In blackjack, the magic number is 21, but in the NHL playoffs, that number is only four.
The Winnipeg Jets soundly thumped the ferocious Predators 5-1 in Thursday night’s Game 7, but they don’t have time to bask in victory’s glorious glow. In less than 24 hours, they’ll be back on the ice to tangle with the Vegas Golden Knights in Game 1 of the Western Conference Final.
The matchup between the Jets and Golden Knights will feature two high-rolling teams locked in an ultra-high-stakes game, vying for the pot of a berth in the Stanley Cup Final. But who has better cards to start?
There’s not much time until Game 1. In the spirit of getting you in front of your TV in time for puck drop, here’s a short series preview.
Jets & Golden Knights’ Offences Outstanding…
But the Jets’ offence shines slightly brighter. Both sides have scoring prowess — the Jets scored 273 goals in the regular season, only five more than the Golden Knights’ 268. On both teams, if defences key on one goal-scorer, it just leaves another one open.
The Golden Knights’ top line has shouldered most of the burden thus far. The combination of Jonathan Marchessault, Reilly Smith, and William Karlsson have combined for 31 points in ten games. They got off to a slow start in Round 1, where the team scored only seven goals over four games (but still managed to sweep the Los Angeles Kings), but exploded in Round 2 against the San Jose Sharks. In a 7-0 Game 1 blowout, they combined for nine points.
The Jets have an embarrassment of riches on offence, and their top line has been lights-out, too. Mark Scheifele’s having a prolific postseason (in fact, his seven road goals against the Predators set a new NHL record) and has lit the lamp 11 times already. Blake Wheeler has 15 points and Kyle Connor has eight.
Mark Scheifele now leads the postseason with 11 goals. 9 of them have come on the road. All 7 in this series have come in Nashville. @NHLonNBCSports
— Liam McHugh (@liam_mchugh) May 11, 2018
It’s the production beyond the top line where the Jets have the edge. The Golden Knights’ second line of David Perron, Erik Haula, and James Neal is certainly nothing to sneeze at. However, the Jets’ second line, overall depth, and veterans, who have carried the playoff mail, are all just a little bit better.
Paul Stastny — the addition of whom added just another weapon the Jets’ well-stocked arsenal — was a force to be reckoned with against the Predators, putting up 10 points including three in Game 7. His line-mates, Nikolaj Ehlers and Patrik Laine, are two of the most offensively gifted youngsters in the entire NHL, and can torch anyone at any time. Despite the pair having combined for 16 points, they haven’t played up to their potential yet these playoffs, a terrifying thought.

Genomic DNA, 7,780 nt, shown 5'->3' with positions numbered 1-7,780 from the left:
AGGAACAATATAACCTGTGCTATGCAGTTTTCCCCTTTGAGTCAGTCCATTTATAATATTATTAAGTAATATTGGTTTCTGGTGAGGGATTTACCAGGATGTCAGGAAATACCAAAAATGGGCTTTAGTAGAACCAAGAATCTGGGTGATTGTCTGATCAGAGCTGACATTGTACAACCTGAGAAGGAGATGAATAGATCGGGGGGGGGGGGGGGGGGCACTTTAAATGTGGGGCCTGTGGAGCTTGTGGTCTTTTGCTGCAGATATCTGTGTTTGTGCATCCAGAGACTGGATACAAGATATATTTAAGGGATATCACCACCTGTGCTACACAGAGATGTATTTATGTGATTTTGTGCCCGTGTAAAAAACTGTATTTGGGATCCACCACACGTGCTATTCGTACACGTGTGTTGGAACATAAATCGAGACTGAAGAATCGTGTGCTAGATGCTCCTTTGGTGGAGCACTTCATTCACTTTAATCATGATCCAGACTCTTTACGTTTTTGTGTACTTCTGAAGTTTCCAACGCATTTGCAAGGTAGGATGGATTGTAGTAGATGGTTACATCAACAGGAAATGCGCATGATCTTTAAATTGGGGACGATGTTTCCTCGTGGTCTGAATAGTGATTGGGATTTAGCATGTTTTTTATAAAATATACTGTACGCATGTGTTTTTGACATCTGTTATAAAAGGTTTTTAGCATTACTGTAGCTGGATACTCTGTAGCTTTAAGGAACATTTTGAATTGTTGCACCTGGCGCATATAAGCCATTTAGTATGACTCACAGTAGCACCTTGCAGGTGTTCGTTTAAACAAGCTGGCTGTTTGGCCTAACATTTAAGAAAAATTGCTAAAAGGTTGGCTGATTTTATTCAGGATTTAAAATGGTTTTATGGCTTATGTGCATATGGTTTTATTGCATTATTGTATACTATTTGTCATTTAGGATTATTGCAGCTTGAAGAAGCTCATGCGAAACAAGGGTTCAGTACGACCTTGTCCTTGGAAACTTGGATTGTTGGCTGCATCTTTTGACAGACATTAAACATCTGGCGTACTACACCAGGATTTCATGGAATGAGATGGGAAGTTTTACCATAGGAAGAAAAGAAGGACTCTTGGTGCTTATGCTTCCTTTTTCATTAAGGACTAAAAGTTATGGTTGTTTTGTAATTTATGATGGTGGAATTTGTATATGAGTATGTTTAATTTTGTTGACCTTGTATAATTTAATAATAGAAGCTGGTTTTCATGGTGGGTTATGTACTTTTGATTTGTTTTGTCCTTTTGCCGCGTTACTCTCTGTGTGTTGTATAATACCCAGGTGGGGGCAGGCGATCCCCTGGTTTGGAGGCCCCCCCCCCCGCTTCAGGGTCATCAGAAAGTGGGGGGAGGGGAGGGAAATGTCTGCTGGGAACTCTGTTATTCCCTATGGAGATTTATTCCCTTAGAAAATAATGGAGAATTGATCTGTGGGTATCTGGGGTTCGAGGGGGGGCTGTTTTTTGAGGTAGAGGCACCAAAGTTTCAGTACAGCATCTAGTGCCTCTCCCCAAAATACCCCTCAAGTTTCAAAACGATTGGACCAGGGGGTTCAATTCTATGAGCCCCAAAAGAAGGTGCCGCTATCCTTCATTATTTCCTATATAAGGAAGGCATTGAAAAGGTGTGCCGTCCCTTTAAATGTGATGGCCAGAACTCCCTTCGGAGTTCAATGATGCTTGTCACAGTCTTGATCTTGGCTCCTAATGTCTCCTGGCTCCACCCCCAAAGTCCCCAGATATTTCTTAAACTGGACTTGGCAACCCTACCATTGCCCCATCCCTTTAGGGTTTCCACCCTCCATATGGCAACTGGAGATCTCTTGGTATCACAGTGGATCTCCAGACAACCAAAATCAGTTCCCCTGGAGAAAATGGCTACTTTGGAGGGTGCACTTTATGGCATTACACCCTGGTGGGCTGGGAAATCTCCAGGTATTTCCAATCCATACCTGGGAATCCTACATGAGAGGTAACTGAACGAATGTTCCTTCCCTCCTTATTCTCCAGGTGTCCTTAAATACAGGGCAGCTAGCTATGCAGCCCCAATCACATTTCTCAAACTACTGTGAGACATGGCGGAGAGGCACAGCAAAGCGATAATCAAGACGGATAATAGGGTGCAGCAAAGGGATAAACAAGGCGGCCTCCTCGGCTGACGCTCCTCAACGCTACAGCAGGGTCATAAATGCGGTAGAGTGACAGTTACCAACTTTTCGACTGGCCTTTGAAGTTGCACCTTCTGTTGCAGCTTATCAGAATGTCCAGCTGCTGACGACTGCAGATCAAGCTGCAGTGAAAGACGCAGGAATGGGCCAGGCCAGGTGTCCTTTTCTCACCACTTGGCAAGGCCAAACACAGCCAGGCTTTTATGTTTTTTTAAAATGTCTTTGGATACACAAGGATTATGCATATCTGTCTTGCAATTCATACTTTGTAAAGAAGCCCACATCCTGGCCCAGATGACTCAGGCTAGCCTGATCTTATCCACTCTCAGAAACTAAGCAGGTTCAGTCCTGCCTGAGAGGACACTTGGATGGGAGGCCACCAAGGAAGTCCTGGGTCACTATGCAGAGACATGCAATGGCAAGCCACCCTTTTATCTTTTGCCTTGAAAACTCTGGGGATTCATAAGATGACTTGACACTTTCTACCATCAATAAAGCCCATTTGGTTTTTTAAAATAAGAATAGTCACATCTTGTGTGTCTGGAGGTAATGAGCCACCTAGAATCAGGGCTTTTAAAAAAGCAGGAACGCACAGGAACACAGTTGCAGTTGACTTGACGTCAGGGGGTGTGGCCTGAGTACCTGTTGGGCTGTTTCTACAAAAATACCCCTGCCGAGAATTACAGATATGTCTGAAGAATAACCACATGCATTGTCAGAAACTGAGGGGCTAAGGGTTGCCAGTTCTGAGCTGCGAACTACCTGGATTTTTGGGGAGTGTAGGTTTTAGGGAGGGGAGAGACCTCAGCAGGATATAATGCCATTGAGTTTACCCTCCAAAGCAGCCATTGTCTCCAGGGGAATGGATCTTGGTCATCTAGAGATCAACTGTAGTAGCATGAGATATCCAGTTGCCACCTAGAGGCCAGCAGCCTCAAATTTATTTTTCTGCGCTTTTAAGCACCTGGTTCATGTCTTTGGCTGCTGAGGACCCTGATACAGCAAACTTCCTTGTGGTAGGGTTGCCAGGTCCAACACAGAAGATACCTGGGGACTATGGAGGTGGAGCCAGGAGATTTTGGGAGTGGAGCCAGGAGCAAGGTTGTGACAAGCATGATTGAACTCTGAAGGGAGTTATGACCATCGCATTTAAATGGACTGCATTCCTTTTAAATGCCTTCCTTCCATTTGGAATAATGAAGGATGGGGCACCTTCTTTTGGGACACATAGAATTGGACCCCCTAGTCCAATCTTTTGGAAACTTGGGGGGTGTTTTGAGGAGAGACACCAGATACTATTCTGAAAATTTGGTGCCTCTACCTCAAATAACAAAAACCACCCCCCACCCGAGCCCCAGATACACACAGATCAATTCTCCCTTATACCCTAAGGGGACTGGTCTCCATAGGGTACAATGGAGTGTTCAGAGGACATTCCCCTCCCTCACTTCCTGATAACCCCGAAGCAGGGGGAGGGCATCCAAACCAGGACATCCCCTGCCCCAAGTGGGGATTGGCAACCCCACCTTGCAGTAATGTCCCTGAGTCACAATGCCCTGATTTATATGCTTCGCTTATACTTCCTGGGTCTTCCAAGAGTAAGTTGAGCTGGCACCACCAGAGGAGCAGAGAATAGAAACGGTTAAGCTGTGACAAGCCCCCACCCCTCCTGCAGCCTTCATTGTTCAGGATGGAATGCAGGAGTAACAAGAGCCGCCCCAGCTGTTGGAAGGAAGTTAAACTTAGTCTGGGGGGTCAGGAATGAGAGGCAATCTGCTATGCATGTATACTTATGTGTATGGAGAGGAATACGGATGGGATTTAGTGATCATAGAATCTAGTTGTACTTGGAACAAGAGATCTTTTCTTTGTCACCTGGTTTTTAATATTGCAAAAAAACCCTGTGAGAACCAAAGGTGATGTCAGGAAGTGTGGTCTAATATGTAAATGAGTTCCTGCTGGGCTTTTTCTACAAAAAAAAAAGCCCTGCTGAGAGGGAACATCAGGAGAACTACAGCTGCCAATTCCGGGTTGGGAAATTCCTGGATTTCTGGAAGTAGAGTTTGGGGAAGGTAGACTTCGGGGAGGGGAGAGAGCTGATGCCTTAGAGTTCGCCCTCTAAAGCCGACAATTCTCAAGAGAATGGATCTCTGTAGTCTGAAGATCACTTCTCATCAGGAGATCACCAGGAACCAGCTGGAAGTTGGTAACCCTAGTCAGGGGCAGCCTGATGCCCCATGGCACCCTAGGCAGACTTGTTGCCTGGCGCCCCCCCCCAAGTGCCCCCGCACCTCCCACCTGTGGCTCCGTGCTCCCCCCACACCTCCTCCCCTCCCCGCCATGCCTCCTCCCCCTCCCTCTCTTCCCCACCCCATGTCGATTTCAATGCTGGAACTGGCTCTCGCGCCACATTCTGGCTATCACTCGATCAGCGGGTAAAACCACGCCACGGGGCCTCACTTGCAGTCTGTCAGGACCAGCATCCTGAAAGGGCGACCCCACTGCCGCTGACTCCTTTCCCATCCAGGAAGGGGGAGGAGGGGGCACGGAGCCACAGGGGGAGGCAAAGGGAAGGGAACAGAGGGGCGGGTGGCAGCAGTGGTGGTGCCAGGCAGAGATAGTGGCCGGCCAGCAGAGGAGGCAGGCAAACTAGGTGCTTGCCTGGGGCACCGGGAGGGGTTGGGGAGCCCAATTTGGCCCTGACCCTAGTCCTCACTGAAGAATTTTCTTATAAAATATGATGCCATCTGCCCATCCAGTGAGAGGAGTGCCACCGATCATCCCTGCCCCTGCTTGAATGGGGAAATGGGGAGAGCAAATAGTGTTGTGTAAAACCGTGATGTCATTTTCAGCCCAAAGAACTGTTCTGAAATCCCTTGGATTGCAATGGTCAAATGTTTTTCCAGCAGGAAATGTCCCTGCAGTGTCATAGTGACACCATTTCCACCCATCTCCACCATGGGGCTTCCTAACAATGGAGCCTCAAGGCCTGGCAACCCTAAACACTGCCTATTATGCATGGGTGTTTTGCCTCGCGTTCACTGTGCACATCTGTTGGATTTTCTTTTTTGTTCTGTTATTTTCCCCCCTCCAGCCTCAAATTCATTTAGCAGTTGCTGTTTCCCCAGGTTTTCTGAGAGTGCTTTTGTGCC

Really, all Jets lines are capable of scoring. Fourth-liner Brandon Tanev, for example, notched a trio against the Predators. Bottom-six forwards Adam Lowry, Andrew Copp, Joel Armia, and Bryan Little have all been quiet thus far, but they had between 21 and 43 points each in the regular season. They’ve all been known to pot a goal from time to time, and cannot be overlooked.
Defence Is a Dead Heat
It’s tough to tell who has the better blue line. The Golden Knights’ defence has been solid, overall, and have shown they are capable of locking up talented offences. In Round 1 against the Kings, they looked comfortable in tight, low-scoring games and defending leads. They allowed just three goals all series. However, they did falter at times and have allowed 34.4 shots per game through the first two rounds, fourth-worst. The ageless Derek Engelland and Brayden McNabb log the lion’s share of the minutes, both averaging over 23 minutes per game.
The Jets defence has been solid, too. The combination of Jacob Trouba and Josh Morrissey has morphed into the Jets’ top pair. The duo’s been tasked with shutting down top lines. They faced Predators’ trio of biggest guns — of Viktor Arvidsson, Ryan Johansen, and Filip Forsberg — more than any other Jets d-pairing.
Dustin Byfuglien has also been a playoff beast. He’s thrown his weight around and has found the scoresheet, while playing a less risky, more defensively solid game. He also eats up the most minutes, averaging over 26 per game. The Jets defence has contributed more offensively, thanks in part, but not exclusively, to Byfuglien. Jets blue-liners have pitched in for 25 points, while the Golden Knights’ have pitched in for 15.